Soft Power UK Style


The video clip above is well worth the time — focused on thinking through what “soft power” really means in today’s world and how British and American efforts are similar and/or diverge.
I co-moderated the meeting, hosted by the New America Foundation, from Berlin over video skype, and the featured guest was British Council CEO Martin Davidson.
Thanks to Amjad Atallah, Co-Director of the New America Foundation Middle East Task Force, for moderating from Washington.
Andrew Kneale, writes more about the event.
— Steve Clemons


2 comments on “Soft Power UK Style

  1. Pahlavan says:

    What’s striking is how little emphasis is put on the financial modeling or the run away train in the staggering executive compensation among multi nationals that grip and control the top of our food chain.
    Take our collapsed financial system as just one example. Our banks were in total free fall and needed billions of dollars from the tax payers, but the moment TARP recipients were forced to limit their executive compensation to $500K, suddenly everything was OK they paid back billion (with interest) in just a few weeks. All this happened faster than the time it takes for the phone company to credit back a consumer for overcharges, or a bank processing an application for a borrower to qualify for a lower interest rate!
    How do you protect the US national interest so long as it is harboring individual and special interests greed? A special operations assault in that area may be one of the better places to start. Until then it seems the battle between us and poverty will continue to rage both at home and abroad, while fancy programs will only serve as good stahling tactics.


  2. questions says:

    Some random thoughts….
    The whole idea of dialogue or conversation is clearly a crucial issue here. If conversation exists only so that you can convince others you’re right, if it exists only so that you can “express” yourself, if it exists only among the like-minded so there’s no convincing, then conversation is likely to be fairly threatening to many potential interlocutors. (I’m drawing, of course, on THE conversation — Plato’s Republic — which is as much about how to have a conversation as it is about how to structure a state.) If engaging threatens your sense of the world, you aren’t likely to engage. If engaging doesn’t help you understand anything, you haven’t really engaged. If engaging comes about only because you already agree, you haven’t gotten anywhere. And if engaging merely firms up what you already suspect, then you’ve made some progress, but only in a small way.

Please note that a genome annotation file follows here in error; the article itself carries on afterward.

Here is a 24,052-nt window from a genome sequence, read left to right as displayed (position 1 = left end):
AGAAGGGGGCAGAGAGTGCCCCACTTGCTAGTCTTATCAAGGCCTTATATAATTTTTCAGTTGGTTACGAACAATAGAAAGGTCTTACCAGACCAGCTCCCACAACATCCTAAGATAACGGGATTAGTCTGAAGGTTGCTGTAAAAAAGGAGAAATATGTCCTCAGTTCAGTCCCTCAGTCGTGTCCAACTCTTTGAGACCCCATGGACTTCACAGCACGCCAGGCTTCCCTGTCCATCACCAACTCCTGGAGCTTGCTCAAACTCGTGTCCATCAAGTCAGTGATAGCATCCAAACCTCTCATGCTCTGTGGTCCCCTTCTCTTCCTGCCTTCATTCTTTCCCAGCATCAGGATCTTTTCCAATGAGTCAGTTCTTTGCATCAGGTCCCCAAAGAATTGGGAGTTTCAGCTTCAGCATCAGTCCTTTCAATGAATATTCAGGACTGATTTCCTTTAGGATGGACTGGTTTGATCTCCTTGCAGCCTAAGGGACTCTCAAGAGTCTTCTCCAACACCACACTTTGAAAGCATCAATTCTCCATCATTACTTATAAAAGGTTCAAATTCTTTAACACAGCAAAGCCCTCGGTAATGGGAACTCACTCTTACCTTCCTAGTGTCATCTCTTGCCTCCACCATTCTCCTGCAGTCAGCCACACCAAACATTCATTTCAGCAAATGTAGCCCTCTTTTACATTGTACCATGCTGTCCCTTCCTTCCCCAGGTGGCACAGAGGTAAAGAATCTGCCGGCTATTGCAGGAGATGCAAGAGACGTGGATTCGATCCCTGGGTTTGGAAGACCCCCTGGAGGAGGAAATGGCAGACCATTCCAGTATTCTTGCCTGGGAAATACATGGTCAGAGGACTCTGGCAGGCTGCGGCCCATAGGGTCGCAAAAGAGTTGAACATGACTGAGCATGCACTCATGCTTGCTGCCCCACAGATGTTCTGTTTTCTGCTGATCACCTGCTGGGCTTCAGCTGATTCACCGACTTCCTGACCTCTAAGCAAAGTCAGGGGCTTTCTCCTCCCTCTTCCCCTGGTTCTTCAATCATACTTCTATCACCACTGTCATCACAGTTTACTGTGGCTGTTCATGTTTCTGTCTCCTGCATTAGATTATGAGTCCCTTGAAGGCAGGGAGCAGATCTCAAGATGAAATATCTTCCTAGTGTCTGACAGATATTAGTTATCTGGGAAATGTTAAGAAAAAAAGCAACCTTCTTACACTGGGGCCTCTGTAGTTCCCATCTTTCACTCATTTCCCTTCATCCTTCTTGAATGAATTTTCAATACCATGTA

The history of political development theory also seems to have a range of useful points. First, the whole question of whether or not “they” all want to be like us arises. Is the US or US-ness the goal? Is some sort of syncretism preferable? Or is there concern for internal “authentic” cultural formations? Clearly there will be variations across places, peoples and institutions, and so the whole project comes with a foundational problem.
    If we assume that “they” want to be like us, that we are the telos, then we are not likely to be loved, respected, trusted, wanted. People seem to have a desire for something like authenticity even if it’s an incoherent notion. Hegemonic pressure, even the guise of setting up clinics and training doctors is hegemony nonetheless.
    The US needs to practice some version of Kantian thinking. We must have real respect for the goals and aspirations of people who exist for themselves, who are not here merely to serve American interests. We’re pretty weak on this one. Why be interested in the political “development” of another nation unless that development supports AMERICAN INTERESTS? Well, indeed we’re not interested unless it supports us. So already, our interest in another nation’s “development” is part and parcel of our hegemonic goals.
    It is only through disinterested support of that which we dislike that we can clearly see that we are not merely using them to serve us. Any other scenario leads straight to hegemony, oligarchy, mere use of the other who exists only for us and not for itself.
    In the end, the whole issue of public diplomacy, soft power, smart power, propaganda, clinics and schools and like is so tainted by our conceptions of US national interests that I can’t imagine its working at all. It would only be though selfless good action that we could possibly intervene well rather than badly. And we’re not likely to be selfless.


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